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Since I took these photos she has been working away at waxing this jacket with Otterwax in hopes of waterproofing the garment and creating the gorgeous patina that resulted when I waxed my Mom’s bag.  Of course, a jacket is a lot more work to wax than a bag so she hasn’t quite finished it yet.  She reports that she is struggling to work the wax into the fabric.  I remember, when I first finished my Mom’s bag it looked chalky, as though the wax had hardened on the surface.  I put the bag in the dryer with an old towel and was pleased with how the wax soaked in.  Nicole tried this without being satisfied with the results so we have some more experimenting to do!  Sometimes I think the best way to create a nice patina on waxed fabric is just to use the garment or bag for a while…kind of in the same way you would wear in new shoes or denim.  I will try to update you when we’ve finished the waxing process (I think I will step in and help her out since she so kindly modelled the Landgate for me!).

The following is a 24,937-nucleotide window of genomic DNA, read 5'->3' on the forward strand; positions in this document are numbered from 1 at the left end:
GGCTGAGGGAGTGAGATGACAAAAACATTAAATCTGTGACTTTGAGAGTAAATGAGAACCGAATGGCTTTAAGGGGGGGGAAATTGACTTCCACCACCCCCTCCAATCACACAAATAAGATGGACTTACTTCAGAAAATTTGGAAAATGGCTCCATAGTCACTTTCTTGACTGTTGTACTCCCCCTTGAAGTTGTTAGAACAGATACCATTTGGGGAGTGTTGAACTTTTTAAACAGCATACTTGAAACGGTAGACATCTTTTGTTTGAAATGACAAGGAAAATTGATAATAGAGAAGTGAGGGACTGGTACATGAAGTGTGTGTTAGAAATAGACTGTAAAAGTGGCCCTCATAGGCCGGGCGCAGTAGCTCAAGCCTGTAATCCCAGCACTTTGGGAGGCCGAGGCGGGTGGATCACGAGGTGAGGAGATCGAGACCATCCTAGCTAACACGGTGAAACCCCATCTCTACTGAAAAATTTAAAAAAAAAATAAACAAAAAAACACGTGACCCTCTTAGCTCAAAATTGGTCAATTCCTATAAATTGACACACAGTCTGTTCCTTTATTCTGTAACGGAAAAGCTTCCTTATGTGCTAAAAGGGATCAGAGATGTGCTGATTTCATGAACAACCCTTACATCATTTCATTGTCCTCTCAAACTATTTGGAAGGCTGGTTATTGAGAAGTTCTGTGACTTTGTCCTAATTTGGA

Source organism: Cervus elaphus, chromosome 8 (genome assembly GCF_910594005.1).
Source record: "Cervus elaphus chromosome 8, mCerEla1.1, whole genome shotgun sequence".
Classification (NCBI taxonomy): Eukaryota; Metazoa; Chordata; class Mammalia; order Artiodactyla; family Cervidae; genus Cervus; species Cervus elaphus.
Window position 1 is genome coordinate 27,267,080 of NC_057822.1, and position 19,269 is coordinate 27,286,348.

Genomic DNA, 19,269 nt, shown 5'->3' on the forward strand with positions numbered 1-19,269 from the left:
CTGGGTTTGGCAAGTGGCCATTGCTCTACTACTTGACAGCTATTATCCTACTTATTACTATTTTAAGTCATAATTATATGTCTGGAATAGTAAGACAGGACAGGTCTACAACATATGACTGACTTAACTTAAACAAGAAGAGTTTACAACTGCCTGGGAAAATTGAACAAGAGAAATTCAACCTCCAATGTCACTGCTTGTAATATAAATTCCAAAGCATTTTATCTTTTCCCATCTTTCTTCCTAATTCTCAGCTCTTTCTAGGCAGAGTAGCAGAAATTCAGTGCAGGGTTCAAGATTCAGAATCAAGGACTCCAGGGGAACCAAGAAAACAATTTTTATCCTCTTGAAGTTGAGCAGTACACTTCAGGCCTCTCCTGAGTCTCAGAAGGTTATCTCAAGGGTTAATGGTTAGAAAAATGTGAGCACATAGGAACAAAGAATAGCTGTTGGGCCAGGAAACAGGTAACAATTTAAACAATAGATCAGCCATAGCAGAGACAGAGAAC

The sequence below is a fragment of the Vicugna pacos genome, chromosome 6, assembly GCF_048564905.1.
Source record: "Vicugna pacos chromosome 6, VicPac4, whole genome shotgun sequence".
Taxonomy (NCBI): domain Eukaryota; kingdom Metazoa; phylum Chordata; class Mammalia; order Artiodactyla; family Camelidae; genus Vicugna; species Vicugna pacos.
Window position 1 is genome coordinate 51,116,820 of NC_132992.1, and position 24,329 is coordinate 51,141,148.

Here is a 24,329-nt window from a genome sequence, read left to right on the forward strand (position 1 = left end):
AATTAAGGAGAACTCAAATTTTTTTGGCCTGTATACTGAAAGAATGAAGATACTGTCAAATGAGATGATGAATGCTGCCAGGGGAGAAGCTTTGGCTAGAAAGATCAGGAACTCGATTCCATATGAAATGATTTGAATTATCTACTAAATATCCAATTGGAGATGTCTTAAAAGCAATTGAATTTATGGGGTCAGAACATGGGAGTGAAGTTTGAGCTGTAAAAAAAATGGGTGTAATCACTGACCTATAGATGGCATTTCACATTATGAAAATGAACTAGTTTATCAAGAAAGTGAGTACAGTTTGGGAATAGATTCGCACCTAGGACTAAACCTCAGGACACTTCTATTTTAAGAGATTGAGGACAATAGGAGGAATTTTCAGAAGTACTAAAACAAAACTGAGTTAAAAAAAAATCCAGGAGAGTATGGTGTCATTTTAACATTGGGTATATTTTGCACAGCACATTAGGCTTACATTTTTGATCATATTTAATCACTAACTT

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Now, let’s talk more about this awesome pattern!  It is a unisex design but I’ve only seen it on women in person (but Google “Landgate Pattern” to see some amazing menswear versions!).  I shall have to get Matt to try on Nicole’s Landgate once it is fully waxed.landgate-jacket-pattern-9

This pattern features a gorgeous yoke detail paired with raglan sleeves and a deep hood which includes a tall, built in collar.

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The hood features draw strings.  The partial zip at centre front includes an insert to protect the chin and neck from the wind (and from the zipper!).  These details work together to provide ultimate protection from stormy weather. With the draw strings pulled tight and the neck zip done up you could walk into driving rain with only your eyes exposed!